Sometimes authors like to get very creative, and do things that are innovative, even if they might not agree with the sensibilities of all of their readers. One of the things that I have a problem with is non-human characters narrating novels. Hence my question for this post …
Non-Human Narrators: Interesting or Annoying?
These are my personal opinions. I do not expect anyone to agree with anything here, and in fact, I’m certain that many will disagree and/or even hate many of the things I’ve written below. Sorry about that, but you are always welcome to express your own opinions – be they contrary or comparable – in the comments section. So, with that out of the way… let the controversy begin!
What made me think about this topic?
I recently read the novel “Cher Ami and Major Whittlesey” by Kathleen Rooney, where one of the two protagonists is a dead, stuffed, homing pigeon. While this kept me from giving this book a higher rating, I have to admit that Rooney’s writing saved the day with this novel. Rooney’s novel was even more unusual than “Jacob’s Folly” by Rebecca Miller, where the narrator is a reincarnated soul from 18th Century France in the body of a common housefly in the USA in the 21st Century. Now, I don’t believe in reincarnation, and I had a bit of a problem with a fly trying to change peoples’ lives. However, after I got into reading the book, and was able to overcome at least some of my initial incredulity, I found it wasn’t as bad as I had thought it would be.
My Experiences in the past…
Of course, these weren’t the first times that I’ve had this type of reaction to a non-human point of view in a novel. Like many “boomers,” I read “Watership Down” by Richard Adams in my youth, where all the characters were rabbits. In High School, I also read “Animal Farm” by George Orwell, where pigs are the main characters. However, in both these instances, these novels weren’t literary fiction books; they were genre fiction novels. These two stories are told as allegories, so taking the liberty of using non-human characters can be somewhat forgiven. The point to these books is not the narrators, but rather the lessons that they are trying to teach the readers – much like fables of the past, which are always a bit fantastical.
Okay so… excusable or inexcusable?
For me, this isn’t as excusable with literary fiction novels. One of the first times I recall balking at such a device was when I read a book called “Ardor” by Lily Prior. In that book, the narrator was a donkey. I also cringed slightly at the onset of Joanne Harris’s novel “Blackberry Wine” I realized I was being talked to by a bottle of wine! Harris really pushed my abilities to suspend disbelief with an inanimate object as the narrator – not even a living creature. With that book it was a good thing that Harris referred to this only at the start of the book and then left it hanging without mention, except at the very end.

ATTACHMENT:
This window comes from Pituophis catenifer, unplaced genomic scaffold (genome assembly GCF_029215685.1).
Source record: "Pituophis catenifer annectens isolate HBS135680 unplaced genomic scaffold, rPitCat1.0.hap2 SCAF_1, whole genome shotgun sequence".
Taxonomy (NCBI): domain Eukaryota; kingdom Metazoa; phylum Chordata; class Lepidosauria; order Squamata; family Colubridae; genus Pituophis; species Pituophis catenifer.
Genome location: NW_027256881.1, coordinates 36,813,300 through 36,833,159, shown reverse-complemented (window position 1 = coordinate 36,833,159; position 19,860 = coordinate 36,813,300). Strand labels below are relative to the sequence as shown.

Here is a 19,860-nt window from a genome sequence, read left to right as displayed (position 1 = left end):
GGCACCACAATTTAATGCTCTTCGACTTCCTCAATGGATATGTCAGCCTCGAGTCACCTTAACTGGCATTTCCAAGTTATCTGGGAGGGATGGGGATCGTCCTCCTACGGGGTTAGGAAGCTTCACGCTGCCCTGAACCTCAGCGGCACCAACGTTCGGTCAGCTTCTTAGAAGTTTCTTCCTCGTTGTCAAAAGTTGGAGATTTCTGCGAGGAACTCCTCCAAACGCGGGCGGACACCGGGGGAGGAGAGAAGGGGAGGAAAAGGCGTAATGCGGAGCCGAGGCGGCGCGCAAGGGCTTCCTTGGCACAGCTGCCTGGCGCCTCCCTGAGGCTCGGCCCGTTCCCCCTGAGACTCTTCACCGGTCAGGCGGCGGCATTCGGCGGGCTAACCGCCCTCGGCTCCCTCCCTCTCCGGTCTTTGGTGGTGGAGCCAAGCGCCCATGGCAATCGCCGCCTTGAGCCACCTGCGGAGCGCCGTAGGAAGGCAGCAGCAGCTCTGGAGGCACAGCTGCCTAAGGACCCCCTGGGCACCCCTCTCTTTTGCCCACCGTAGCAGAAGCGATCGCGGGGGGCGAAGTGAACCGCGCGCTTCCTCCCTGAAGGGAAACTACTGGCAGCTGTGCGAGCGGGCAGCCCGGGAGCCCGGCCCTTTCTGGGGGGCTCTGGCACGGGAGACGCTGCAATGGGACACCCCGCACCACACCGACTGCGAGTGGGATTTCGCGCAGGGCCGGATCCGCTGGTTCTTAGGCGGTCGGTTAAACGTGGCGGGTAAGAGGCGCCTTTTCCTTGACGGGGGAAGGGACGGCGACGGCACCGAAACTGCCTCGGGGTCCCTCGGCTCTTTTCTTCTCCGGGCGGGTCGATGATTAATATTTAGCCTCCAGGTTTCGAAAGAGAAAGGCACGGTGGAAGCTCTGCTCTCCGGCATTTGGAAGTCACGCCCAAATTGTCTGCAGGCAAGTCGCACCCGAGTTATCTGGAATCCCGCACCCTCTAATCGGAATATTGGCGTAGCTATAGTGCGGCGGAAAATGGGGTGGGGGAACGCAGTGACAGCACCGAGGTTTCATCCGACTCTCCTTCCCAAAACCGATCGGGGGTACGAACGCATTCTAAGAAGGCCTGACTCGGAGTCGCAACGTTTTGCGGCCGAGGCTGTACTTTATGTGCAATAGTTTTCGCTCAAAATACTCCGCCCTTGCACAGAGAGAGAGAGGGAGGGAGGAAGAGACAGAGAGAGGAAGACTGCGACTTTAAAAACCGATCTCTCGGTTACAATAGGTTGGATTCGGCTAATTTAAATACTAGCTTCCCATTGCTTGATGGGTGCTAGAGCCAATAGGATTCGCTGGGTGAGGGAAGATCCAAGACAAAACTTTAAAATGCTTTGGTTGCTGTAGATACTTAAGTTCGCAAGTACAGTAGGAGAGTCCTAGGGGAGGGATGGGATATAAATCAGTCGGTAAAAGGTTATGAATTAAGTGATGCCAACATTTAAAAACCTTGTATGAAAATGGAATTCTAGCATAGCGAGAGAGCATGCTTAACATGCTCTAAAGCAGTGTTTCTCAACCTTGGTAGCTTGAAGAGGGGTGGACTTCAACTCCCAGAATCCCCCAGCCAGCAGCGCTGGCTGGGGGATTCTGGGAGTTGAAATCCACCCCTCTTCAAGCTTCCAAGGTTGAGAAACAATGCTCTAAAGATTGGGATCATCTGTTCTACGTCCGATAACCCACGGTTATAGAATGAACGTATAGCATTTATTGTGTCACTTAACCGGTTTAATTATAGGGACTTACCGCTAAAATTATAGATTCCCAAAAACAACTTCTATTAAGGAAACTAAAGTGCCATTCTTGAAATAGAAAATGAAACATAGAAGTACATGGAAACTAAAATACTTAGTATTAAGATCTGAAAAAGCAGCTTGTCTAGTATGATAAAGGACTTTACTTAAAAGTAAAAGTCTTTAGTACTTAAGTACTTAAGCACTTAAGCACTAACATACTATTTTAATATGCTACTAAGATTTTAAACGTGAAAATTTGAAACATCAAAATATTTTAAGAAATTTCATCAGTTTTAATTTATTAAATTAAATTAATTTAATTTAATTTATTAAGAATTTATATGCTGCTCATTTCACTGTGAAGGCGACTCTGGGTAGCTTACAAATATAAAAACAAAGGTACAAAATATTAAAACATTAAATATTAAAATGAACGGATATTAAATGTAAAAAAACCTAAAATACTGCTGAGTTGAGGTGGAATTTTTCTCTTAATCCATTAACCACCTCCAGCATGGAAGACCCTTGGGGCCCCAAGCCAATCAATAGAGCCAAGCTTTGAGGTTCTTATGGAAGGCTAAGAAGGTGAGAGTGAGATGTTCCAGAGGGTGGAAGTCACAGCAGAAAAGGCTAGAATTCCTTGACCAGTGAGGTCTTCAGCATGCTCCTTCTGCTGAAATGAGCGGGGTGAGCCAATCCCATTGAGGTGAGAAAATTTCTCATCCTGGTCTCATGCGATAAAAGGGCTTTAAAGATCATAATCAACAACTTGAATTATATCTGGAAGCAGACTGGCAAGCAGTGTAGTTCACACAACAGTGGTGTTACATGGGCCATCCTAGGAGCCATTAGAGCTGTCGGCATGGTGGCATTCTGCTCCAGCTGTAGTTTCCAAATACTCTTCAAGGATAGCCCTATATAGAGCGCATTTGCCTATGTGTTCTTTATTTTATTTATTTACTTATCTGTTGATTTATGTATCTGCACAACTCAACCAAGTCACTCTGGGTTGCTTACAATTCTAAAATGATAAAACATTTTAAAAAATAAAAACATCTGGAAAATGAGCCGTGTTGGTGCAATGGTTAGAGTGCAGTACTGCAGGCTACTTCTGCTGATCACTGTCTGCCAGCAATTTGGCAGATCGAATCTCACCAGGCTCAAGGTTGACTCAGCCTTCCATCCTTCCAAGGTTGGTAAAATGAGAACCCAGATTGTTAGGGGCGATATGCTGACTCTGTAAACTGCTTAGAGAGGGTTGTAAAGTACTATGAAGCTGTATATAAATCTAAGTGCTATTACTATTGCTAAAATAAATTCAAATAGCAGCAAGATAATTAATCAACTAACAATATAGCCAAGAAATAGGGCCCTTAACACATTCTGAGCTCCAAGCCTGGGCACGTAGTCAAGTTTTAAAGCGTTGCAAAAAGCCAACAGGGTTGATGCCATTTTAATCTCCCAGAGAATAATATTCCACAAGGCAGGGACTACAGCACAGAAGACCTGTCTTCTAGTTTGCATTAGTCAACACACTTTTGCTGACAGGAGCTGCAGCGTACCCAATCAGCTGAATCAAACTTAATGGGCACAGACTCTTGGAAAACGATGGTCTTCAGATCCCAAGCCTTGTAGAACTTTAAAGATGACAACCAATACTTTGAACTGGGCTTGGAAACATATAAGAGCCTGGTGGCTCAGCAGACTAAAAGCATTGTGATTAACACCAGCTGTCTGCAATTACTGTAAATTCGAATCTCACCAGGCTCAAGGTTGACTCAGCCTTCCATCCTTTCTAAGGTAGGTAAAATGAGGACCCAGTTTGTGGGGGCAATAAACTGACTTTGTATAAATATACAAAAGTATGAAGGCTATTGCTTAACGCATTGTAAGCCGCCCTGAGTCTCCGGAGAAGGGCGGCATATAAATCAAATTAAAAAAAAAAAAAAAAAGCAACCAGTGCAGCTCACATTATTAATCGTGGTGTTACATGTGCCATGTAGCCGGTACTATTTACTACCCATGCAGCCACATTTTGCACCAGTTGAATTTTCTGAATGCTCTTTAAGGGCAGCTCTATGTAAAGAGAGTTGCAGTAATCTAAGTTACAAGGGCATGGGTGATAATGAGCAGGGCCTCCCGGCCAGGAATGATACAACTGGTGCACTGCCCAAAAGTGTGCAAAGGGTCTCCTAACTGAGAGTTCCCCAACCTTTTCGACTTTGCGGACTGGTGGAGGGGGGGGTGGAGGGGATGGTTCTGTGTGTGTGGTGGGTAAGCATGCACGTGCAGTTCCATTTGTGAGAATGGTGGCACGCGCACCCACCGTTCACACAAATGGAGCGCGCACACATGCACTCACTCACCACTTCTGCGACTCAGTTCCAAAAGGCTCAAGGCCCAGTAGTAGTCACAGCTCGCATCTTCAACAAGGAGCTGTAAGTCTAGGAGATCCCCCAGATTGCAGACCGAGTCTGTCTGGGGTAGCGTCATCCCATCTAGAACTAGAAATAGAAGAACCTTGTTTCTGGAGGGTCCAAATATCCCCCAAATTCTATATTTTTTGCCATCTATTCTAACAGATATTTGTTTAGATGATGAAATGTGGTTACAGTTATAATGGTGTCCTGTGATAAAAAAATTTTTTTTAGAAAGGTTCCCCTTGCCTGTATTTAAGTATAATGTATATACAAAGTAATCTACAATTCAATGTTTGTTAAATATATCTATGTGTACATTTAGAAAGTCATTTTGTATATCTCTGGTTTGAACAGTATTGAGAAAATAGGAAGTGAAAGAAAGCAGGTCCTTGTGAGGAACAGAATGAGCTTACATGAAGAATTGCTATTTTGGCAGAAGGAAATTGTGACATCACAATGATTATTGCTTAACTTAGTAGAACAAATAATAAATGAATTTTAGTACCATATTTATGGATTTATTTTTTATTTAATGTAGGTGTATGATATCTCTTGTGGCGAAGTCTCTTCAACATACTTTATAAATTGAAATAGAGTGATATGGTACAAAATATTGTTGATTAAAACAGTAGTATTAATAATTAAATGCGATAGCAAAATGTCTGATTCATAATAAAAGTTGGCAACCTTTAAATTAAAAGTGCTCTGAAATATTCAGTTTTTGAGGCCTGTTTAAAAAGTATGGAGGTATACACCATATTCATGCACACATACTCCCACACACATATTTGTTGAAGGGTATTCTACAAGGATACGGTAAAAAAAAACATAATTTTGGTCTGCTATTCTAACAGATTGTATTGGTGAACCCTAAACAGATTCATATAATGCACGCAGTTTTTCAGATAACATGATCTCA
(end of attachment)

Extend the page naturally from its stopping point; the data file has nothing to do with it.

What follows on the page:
As I noted in my reviews of these books (I never reviewed “Watership Down” or “Animal Farm”), these authors had to work very hard to keep up this non-human POV pretense throughout their novels. Essentially, the POVs here became first person (or first animal/object), omnipresent, with the entire physicality of the narrator fading as much into the background as possible. It is very possible that had this not been the case, none of these novels would have gotten as high ratings as I gave them. Despite the very admirable jobs that all of these authors did to try to convince me that it didn’t matter what type of being or object the narrator was, the fact that they weren’t living human beings still niggled at me.
Why? Well, for that answer I recall what John Irving said in one of his memoir essays in his book “Trying to Save Piggy Sneed.” The anecdote he recalls is a creative writing class Irving taught, where one of the students comes in with a story about a bowl of soup, but written from the POV of a spoon. While almost all of the students thought this was absolutely brilliant and highly creative, only Irving and one other student disagreed. When Irving asked that student why he didn’t care for the story, the student’s reply was simply “because, we are not spoons.” This is my point, and I believe I noted in my critiques of all these of novels, that I find it hard to identify with such narrators because I am not a reincarnated fly, taxidermized pigeon, donkey, or bottle of wine. This is especially true for me when it comes to literary fiction. I suppose if I read fantasy novels, I might not feel this way, but I don’t – the genre just doesn’t speak to me, I’m afraid.
So, for me, I have to say that non-human narrators are more of an annoyance than an interesting literary mechanic.
So… what about you?
Do you have a problem with non-human narrators? Did you find these type of narrators detract from a story, or do you think they are welcome innovations?
This post is my 20th entry in the 2020 Discussion Challenge, hosted by Nicole @ Feed Your Fiction Addiction and Shannon @ It Starts at Midnight!